Now, I wasn't quite sure how to title this post as I don't really feel guilty about my hidden addiction as such, but more the amount of time spent on it! When I've got a chunk of free time on my hands I love nothing more than snuggling down on the sofa under a blanket, switching Netflix on and watching a horror movie. Recently I've been through the following: Candyman, Candyman 2, The Ring 2 (Netflix often only has sequels, which is a little annoying), The Woman in Black, Apartment 143, Poltergeist, Sinister, When A Stranger Calls, The House at the End of the Street, and, erm, one or two more that I can't quite remember the names of.
I'll watch a horror film at any time of day, be it first thing while eating breakfast, as a late afternoon treat or at night. Working in a school, I get quite generous holidays which means copious hours available for indulging my addiction. I love the horror genre more than any other, even more so than musicals which is most definitely my second favourite genre! I think my obsession started when I was around ten years old and stumbled across a VHS copy of Face/Off at my Dad's house. Now I know Face/Off is more of a thriller than a horror, but it scared me witless, what with the whole slicing one's face off and swapping it with another story-line From then on I was hooked. I remember watching The Sixth Sense one evening with my best friend (again at my Dad's house when I was about eleven- he was clearly much more lax about parental guidance guidelines than my Mum!) and we screamed so much I'm surprised the neighbours didn't call the police. I was terrified, especially when the kid is hiding in his makeshift tent in the middle of his room and that scary girl starts snipping away at the opening before puking her guts up all over him. Aaaaargh!!! And when his mum walks into the kitchen and all of the cupboard doors have been pulled open, and of course when he's in the little girl's room and her hand suddenly shoots out from under the bed and grabs his ankle. God, my heart is racing just writing about it. Scary times.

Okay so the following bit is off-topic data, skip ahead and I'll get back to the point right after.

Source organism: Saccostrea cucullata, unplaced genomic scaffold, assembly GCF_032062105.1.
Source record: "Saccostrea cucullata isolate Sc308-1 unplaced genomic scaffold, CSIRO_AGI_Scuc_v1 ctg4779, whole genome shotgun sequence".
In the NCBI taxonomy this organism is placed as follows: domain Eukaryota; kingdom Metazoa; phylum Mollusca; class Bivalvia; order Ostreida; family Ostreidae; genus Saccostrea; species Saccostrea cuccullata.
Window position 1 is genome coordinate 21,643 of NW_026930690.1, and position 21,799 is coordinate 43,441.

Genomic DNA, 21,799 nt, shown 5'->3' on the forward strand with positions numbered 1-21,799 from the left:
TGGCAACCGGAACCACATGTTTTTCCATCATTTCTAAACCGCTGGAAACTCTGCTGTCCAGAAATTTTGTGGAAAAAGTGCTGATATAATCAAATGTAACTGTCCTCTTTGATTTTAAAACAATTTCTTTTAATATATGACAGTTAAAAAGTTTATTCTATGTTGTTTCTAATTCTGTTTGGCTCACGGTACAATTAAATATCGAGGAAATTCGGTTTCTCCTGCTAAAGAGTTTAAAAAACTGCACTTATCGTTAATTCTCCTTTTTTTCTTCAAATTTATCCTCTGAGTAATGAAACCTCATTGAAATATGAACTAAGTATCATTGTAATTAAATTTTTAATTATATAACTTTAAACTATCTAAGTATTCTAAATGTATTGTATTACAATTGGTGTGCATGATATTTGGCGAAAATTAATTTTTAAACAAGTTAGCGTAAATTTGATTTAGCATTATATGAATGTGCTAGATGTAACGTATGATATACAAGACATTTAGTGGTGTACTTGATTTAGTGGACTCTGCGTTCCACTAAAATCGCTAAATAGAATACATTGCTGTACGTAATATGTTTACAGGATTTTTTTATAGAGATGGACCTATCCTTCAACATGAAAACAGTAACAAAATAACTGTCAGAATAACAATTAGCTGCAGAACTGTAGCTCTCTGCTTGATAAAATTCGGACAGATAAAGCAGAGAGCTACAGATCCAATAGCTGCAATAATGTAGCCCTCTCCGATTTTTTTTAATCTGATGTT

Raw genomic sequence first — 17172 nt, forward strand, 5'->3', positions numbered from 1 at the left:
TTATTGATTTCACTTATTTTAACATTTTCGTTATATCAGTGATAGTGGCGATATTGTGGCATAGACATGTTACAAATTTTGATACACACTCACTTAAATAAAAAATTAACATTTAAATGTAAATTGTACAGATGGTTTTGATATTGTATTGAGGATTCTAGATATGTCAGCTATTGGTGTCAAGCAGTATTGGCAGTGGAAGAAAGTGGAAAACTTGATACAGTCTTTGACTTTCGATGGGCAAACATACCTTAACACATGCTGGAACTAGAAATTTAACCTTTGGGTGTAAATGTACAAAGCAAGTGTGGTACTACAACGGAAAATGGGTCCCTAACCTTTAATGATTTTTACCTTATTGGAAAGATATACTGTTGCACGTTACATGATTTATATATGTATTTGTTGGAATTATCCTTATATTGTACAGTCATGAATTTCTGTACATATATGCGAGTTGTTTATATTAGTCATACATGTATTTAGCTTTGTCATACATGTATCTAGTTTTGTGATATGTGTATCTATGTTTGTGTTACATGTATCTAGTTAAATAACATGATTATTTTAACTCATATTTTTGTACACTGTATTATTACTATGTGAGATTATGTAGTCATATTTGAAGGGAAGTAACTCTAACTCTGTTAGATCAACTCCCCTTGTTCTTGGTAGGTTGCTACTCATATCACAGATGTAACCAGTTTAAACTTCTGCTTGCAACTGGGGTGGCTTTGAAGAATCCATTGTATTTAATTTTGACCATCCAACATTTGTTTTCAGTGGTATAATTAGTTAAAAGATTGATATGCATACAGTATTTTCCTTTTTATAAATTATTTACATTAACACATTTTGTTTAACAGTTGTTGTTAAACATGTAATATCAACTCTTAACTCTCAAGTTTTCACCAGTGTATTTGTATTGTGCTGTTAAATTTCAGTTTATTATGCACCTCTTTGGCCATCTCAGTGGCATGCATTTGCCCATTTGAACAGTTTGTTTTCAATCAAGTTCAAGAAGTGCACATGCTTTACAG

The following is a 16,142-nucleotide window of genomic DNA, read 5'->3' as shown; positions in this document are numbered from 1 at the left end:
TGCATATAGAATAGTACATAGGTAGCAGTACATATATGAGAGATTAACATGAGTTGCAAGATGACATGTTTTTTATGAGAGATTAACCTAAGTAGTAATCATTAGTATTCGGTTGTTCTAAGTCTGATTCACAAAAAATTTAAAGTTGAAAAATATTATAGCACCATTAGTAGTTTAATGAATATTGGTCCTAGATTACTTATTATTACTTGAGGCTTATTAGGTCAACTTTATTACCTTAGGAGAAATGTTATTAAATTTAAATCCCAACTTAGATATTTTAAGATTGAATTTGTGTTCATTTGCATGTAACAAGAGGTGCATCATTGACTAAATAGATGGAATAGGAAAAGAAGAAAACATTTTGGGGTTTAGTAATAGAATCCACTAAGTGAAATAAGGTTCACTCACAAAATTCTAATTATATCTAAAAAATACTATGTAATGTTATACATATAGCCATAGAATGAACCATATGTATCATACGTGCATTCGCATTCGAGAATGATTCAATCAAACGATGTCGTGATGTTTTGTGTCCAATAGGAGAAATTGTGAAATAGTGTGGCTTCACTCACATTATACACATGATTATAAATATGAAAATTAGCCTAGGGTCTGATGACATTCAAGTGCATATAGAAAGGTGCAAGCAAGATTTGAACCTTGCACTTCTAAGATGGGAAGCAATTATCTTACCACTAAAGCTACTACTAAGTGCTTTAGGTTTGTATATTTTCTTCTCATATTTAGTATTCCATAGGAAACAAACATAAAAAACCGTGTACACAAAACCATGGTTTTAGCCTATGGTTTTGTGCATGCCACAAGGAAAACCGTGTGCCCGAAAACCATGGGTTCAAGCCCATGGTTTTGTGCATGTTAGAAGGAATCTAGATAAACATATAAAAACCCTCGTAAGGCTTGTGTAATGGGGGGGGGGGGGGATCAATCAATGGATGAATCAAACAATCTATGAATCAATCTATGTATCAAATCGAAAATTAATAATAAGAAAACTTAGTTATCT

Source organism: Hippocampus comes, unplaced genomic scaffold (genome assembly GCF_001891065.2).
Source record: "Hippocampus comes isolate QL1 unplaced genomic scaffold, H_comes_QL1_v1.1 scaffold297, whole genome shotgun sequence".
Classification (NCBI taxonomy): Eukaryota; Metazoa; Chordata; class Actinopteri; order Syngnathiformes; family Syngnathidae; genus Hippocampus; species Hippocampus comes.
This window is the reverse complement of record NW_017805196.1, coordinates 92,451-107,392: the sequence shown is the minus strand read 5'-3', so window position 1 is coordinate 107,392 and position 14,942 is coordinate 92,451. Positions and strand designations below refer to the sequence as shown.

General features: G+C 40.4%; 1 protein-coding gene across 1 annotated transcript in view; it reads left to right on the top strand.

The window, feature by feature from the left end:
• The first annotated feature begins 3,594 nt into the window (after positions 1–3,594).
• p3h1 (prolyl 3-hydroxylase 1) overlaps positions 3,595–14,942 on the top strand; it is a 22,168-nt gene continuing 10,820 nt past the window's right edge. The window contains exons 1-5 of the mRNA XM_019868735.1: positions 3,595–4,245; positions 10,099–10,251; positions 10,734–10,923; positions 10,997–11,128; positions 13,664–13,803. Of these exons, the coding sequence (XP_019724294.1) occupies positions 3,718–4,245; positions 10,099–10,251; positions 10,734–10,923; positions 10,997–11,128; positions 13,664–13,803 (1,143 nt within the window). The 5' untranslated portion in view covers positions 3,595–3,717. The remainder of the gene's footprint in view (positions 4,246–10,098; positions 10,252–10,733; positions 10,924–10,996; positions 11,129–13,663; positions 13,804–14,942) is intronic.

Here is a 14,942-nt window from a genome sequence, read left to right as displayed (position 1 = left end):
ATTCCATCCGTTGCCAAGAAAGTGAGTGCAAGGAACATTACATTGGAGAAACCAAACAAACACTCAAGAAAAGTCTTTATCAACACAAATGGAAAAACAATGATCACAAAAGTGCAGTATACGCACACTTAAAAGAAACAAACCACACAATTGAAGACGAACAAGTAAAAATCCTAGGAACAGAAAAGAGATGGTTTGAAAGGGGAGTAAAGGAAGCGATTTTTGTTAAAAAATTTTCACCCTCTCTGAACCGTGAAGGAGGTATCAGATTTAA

The first scary film I recall watching in the cinema was The Others. I must have been about thirteen and I went with a group of school friends. We sat in the back row, screaming our heads off every five seconds. As soon as the film starts with Nicole Kidman waking up hollering from a nightmare I was off, pumped up on the adrenaline of fear and screaming so much I actually thought I might be sick. The part that still totally scares the pants off of me now is when the daughter is playing with a puppet and you realise her hand is suddenly the hand of an old woman. And the scene in which the two kids are hiding in the wardrobe and the old blind woman suddenly flings open the door. I still can't bring myself to watch that without my hands over my face for protection. I think The Others is one of the scariest films I've ever seen, and it's only a 12! It spooks me out every time. What I love about The Sixth Sense and The Others is the plot twists and the ace acting. From then on, I was hooked on horror.